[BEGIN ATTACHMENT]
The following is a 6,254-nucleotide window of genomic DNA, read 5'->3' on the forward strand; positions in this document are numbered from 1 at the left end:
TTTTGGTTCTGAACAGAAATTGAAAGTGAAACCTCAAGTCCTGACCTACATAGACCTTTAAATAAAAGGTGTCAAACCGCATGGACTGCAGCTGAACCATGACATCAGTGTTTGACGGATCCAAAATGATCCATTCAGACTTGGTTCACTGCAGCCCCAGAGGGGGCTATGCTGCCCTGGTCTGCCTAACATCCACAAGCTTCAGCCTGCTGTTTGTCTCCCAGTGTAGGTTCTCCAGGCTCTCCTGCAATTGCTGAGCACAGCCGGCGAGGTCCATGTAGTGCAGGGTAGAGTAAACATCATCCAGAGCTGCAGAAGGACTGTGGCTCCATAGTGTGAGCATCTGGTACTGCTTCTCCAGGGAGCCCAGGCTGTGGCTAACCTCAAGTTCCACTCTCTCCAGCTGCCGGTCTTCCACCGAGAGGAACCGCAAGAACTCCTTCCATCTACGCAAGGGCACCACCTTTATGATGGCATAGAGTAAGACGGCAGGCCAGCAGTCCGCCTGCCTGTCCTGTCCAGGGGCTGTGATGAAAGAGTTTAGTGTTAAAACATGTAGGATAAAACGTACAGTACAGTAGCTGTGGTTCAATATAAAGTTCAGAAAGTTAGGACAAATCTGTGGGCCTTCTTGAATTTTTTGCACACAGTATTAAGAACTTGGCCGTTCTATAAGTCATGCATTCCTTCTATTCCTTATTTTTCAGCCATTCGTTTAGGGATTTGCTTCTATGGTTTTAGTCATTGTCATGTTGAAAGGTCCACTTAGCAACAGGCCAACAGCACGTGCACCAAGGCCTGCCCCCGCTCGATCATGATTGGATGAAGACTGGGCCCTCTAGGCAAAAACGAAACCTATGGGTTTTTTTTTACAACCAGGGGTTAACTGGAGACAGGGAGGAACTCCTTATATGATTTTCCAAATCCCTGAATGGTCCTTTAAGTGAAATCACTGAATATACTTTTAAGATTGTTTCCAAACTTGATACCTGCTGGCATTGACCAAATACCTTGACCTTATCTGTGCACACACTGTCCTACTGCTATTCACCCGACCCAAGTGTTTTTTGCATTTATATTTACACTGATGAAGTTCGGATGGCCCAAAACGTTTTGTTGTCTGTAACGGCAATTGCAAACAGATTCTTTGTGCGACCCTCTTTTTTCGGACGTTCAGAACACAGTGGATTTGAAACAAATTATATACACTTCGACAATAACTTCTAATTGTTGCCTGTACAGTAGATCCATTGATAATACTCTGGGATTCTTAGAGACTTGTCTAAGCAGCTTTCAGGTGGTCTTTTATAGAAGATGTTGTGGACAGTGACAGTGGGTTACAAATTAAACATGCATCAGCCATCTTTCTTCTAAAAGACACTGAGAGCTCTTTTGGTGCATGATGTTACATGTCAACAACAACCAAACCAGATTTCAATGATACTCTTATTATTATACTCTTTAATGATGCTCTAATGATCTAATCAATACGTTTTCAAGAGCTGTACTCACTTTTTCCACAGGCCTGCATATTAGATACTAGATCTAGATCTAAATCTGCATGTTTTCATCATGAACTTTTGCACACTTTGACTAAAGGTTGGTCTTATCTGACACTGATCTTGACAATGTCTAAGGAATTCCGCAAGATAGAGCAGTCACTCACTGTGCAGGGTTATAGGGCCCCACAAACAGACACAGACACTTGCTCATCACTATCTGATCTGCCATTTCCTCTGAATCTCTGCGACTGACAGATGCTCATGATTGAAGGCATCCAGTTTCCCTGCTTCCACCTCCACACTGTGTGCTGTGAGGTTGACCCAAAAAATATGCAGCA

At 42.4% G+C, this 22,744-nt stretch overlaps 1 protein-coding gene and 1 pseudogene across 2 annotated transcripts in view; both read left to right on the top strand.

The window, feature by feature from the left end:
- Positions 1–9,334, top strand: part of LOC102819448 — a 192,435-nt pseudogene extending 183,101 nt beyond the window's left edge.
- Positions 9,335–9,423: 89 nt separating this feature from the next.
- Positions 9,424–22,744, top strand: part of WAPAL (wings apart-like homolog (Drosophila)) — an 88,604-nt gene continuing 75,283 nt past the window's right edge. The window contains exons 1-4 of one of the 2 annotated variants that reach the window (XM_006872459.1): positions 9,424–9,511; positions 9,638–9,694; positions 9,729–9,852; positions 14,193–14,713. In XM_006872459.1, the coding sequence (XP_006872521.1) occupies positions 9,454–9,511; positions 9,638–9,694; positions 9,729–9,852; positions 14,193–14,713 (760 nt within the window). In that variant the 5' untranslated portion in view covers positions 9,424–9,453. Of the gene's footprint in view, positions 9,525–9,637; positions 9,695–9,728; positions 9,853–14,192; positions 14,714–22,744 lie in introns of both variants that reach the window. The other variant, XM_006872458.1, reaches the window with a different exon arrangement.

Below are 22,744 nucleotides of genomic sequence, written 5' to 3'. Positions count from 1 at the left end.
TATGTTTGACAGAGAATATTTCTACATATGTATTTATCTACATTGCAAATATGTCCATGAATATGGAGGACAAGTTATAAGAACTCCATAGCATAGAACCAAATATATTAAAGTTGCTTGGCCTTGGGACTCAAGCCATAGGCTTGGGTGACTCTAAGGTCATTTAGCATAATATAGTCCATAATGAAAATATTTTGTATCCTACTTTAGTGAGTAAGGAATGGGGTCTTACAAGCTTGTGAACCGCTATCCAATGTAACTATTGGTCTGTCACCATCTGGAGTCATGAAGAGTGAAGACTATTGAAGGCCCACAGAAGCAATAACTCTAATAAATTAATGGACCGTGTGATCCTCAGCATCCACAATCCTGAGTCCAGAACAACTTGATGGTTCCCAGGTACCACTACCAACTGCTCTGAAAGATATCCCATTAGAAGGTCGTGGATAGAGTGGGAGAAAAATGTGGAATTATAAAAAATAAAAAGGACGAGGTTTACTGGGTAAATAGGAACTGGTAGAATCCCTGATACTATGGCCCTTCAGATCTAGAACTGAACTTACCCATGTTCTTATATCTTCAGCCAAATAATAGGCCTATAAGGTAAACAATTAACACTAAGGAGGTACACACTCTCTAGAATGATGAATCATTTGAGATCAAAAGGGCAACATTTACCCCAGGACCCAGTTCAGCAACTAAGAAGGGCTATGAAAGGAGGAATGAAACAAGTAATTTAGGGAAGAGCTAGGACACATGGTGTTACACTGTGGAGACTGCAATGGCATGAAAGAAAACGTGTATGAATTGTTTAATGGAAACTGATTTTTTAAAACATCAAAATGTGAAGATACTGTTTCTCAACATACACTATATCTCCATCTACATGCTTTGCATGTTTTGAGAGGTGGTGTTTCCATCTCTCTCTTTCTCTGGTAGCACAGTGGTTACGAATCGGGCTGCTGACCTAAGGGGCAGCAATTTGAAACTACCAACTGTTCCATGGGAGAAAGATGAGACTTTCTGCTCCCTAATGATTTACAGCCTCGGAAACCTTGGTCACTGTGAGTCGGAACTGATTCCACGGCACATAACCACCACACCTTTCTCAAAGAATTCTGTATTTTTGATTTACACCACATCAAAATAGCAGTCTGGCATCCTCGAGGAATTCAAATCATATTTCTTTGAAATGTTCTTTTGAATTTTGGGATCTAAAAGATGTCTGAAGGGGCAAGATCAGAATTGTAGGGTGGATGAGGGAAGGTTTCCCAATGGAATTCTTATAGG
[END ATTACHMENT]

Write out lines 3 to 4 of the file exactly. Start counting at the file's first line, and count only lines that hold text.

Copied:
At 42.4% G+C, this 22,744-nt stretch overlaps 1 protein-coding gene and 1 pseudogene across 2 annotated transcripts in view; both read left to right on the top strand.

The window, feature by feature from the left end: